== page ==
Attorney General James Announces Oregon Joins Lawsuit To Block T-Mobile And Sprint Megamerger

Momentum Continues to Grow for States’ Lawsuit with Addition of 16th AG

NEW YORK – Attorney General Letitia James today announced that the State of Oregon has agreed to join the multistate lawsuit blocking the anticompetitive megamerger of telecommunications giants T-Mobile and Sprint, adding to the states’ momentum.

“Oregon’s addition to our lawsuit keeps our momentum going, and ensures that there isn’t a single region of this country that doesn’t oppose this anticompetitive megamerger,” said New York Attorney General Letitia James. “We welcome Attorney General Rosenblum to our 16-member coalition that now includes states representing almost half of the U.S. population. We remain committed to blocking the merger of T-Mobile and Sprint because it would bad for consumers, bad for workers, and bad for innovation.”

"It’s important that Oregon join other states in opposing the Sprint-T-Mobile merger,” said Oregon Attorney General Ellen Rosenblum. “If left unchallenged, the current plan will result in reduced access to affordable wireless service in Oregon — and higher prices. Neither is acceptable.”

Oregon Attorney General Ellen Rosenblum will become the 16th Attorney General to challenge the merger of T-Mobile and Sprint, adding to the momentum of the multistate lawsuit initiated by Attorney General James and the Attorneys General of California, Colorado, Connecticut, Hawaii, Maryland, Massachusetts, Michigan, Minnesota, Mississippi, Nevada, Texas, Virginia, Wisconsin, and the District of Columbia.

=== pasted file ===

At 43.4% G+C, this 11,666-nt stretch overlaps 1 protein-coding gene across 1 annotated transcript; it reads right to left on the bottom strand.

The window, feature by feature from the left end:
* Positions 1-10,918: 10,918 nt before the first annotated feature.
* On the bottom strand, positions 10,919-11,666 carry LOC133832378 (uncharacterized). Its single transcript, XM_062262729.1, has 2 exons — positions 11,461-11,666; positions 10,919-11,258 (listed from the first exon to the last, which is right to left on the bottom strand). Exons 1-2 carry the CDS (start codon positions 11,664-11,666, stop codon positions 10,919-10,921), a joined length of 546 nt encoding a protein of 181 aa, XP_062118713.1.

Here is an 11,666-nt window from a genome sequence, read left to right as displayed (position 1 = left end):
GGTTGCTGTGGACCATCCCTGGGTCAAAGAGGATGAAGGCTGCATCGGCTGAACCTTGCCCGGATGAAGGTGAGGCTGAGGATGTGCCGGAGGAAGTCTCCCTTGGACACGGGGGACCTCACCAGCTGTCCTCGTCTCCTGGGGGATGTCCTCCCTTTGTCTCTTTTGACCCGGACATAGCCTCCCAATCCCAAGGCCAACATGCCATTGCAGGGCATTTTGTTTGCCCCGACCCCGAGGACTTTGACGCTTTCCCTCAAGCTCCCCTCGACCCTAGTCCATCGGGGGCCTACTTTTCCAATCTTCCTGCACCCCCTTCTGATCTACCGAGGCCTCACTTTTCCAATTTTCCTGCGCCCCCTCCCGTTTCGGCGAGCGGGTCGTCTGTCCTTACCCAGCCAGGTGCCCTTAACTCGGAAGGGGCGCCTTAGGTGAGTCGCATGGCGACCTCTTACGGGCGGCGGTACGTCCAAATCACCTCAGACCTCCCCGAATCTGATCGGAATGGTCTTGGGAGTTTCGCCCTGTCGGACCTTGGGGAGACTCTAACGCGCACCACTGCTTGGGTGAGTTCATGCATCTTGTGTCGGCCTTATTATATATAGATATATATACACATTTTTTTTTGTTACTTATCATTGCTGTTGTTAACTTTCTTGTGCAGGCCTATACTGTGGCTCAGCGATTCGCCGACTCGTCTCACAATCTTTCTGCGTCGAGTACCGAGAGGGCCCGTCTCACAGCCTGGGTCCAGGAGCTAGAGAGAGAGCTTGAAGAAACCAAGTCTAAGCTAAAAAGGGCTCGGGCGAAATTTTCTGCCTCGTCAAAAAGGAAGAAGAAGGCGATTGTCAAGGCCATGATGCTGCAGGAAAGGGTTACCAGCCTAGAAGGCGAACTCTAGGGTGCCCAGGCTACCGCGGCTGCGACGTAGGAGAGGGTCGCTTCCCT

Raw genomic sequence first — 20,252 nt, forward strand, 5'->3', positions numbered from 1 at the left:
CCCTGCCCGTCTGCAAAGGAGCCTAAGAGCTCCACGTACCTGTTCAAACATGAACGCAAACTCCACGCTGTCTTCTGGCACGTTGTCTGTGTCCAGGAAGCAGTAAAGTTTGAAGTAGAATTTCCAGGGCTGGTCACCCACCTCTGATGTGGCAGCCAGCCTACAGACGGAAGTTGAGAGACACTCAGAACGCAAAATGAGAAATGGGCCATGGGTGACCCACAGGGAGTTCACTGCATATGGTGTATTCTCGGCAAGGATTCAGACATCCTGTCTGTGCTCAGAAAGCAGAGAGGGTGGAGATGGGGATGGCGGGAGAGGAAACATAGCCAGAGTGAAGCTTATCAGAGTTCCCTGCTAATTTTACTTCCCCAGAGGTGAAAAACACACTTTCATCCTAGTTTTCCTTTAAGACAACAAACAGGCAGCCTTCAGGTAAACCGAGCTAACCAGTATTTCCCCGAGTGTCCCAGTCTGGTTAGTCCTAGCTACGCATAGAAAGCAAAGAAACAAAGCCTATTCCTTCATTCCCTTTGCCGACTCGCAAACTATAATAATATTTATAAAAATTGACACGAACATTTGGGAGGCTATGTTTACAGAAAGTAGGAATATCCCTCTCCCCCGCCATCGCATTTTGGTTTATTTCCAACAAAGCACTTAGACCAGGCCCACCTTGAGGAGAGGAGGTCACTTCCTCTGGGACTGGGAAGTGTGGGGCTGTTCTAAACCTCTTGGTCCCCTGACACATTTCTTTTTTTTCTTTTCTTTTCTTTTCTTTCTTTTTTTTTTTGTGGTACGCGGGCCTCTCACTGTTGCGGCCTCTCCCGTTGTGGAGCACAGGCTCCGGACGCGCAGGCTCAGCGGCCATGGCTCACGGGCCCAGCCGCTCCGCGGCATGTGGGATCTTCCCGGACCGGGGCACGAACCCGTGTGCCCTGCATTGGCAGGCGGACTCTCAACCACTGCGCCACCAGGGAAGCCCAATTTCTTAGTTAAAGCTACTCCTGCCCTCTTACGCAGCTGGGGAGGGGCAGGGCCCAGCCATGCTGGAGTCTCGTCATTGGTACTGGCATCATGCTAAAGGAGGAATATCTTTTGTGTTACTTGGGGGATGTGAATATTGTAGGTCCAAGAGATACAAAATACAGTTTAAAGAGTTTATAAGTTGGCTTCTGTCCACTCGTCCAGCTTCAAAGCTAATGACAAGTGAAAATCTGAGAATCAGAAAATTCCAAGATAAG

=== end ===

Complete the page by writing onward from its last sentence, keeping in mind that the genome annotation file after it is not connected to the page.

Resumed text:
The Antitrust Bureau in the Oregon Attorney General’s Office will bring strong antitrust expertise and experience to the states’ legal team. As a state with major metropolitan centers and sprawling rural areas, as well as a diverse economy, geography, and population, Oregon reflects the widespread nature of the harm that is likely to result from the anticompetitive merger of T-Mobile and Sprint.

T-Mobile US Inc. and Sprint Corporation are the third and fourth largest mobile wireless networks in the U.S., and are the lower-cost carriers among the “Big Four” — Verizon Wireless and AT&T round out the market. Intense competition, spurred in particular by T-Mobile and Sprint, has meant declining prices, increased coverage, and better quality for all mobile phone subscribers.

T-Mobile currently has more than 79 million subscribers, and is a majority-owned subsidiary of Deutsche Telekom AG. Sprint currently has more than 54 million subscribers, and is a majority-owned subsidiary of SoftBank Group Corp.

The matter is being handled by Antitrust Bureau Chief Beau Buffier; Deputy Antitrust Bureau Chief Elinor R. Hoffmann; Chief Economist Peter Malaspina; Assistant Attorneys General Morgan Feder, Michael Jo, Jeremy R. Kasha, Beatriz Marques, Javier Ortega, Kris Perez Hicks, Amber Wessels-Yen, and James Yoon; Data Analyst William Greenlaw; Legal Assistant Arlene Leventhal; and Chief Deputy Attorney General for Economic Justice Christopher D’Angelo.


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